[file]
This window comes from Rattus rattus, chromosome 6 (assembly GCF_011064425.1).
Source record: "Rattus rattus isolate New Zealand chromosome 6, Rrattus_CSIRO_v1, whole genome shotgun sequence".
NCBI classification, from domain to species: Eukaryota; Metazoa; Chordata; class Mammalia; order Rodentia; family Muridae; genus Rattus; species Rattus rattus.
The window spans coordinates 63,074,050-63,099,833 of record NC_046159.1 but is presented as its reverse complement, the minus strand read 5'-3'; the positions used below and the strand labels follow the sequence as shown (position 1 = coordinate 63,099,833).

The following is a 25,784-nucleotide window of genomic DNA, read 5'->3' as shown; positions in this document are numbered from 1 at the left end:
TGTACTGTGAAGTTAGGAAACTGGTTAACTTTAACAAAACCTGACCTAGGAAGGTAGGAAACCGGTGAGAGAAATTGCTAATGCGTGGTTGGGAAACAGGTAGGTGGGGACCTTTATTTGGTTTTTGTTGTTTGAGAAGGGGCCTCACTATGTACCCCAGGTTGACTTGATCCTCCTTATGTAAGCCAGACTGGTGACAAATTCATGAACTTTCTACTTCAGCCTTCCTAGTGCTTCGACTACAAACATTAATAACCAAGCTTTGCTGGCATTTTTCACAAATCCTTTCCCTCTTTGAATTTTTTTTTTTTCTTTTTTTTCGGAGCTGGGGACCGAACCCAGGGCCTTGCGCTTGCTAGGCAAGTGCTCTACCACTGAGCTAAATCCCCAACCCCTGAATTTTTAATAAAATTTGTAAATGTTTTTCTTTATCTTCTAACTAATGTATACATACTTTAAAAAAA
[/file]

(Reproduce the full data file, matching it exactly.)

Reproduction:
This window comes from Rattus rattus, chromosome 6 (assembly GCF_011064425.1).
Source record: "Rattus rattus isolate New Zealand chromosome 6, Rrattus_CSIRO_v1, whole genome shotgun sequence".
NCBI classification, from domain to species: Eukaryota; Metazoa; Chordata; class Mammalia; order Rodentia; family Muridae; genus Rattus; species Rattus rattus.
The window spans coordinates 63,074,050-63,099,833 of record NC_046159.1 but is presented as its reverse complement, the minus strand read 5'-3'; the positions used below and the strand labels follow the sequence as shown (position 1 = coordinate 63,099,833).

The following is a 25,784-nucleotide window of genomic DNA, read 5'->3' as shown; positions in this document are numbered from 1 at the left end:
TGTACTGTGAAGTTAGGAAACTGGTTAACTTTAACAAAACCTGACCTAGGAAGGTAGGAAACCGGTGAGAGAAATTGCTAATGCGTGGTTGGGAAACAGGTAGGTGGGGACCTTTATTTGGTTTTTGTTGTTTGAGAAGGGGCCTCACTATGTACCCCAGGTTGACTTGATCCTCCTTATGTAAGCCAGACTGGTGACAAATTCATGAACTTTCTACTTCAGCCTTCCTAGTGCTTCGACTACAAACATTAATAACCAAGCTTTGCTGGCATTTTTCACAAATCCTTTCCCTCTTTGAATTTTTTTTTTTTCTTTTTTTTCGGAGCTGGGGACCGAACCCAGGGCCTTGCGCTTGCTAGGCAAGTGCTCTACCACTGAGCTAAATCCCCAACCCCTGAATTTTTAATAAAATTTGTAAATGTTTTTCTTTATCTTCTAACTAATGTATACATACTTTAAAAAAA